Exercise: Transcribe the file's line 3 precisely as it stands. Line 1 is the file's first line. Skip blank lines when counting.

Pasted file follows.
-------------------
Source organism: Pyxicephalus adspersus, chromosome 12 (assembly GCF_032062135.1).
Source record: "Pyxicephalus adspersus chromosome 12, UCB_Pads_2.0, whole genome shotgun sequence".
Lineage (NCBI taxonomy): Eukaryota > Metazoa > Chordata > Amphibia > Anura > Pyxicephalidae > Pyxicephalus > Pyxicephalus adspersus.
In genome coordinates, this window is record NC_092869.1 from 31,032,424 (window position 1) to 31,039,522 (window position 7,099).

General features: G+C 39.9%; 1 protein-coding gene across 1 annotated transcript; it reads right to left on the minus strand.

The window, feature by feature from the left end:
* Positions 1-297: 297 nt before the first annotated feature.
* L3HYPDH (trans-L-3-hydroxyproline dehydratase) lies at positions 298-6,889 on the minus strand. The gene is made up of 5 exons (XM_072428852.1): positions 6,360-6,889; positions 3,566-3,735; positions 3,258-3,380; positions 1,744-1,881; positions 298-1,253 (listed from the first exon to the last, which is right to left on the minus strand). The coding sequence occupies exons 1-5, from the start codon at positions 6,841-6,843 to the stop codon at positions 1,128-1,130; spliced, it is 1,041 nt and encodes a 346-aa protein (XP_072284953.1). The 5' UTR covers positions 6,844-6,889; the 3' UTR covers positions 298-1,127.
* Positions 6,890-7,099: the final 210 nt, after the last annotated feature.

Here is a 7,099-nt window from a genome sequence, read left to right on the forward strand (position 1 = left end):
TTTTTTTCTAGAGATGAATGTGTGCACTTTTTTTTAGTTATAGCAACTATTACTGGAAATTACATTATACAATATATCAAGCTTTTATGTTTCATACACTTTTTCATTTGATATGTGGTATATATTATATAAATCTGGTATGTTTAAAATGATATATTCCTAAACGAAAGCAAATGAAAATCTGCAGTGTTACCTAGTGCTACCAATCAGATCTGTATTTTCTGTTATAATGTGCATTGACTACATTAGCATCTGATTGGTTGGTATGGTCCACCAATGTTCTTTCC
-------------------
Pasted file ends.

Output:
Lineage (NCBI taxonomy): Eukaryota > Metazoa > Chordata > Amphibia > Anura > Pyxicephalidae > Pyxicephalus > Pyxicephalus adspersus.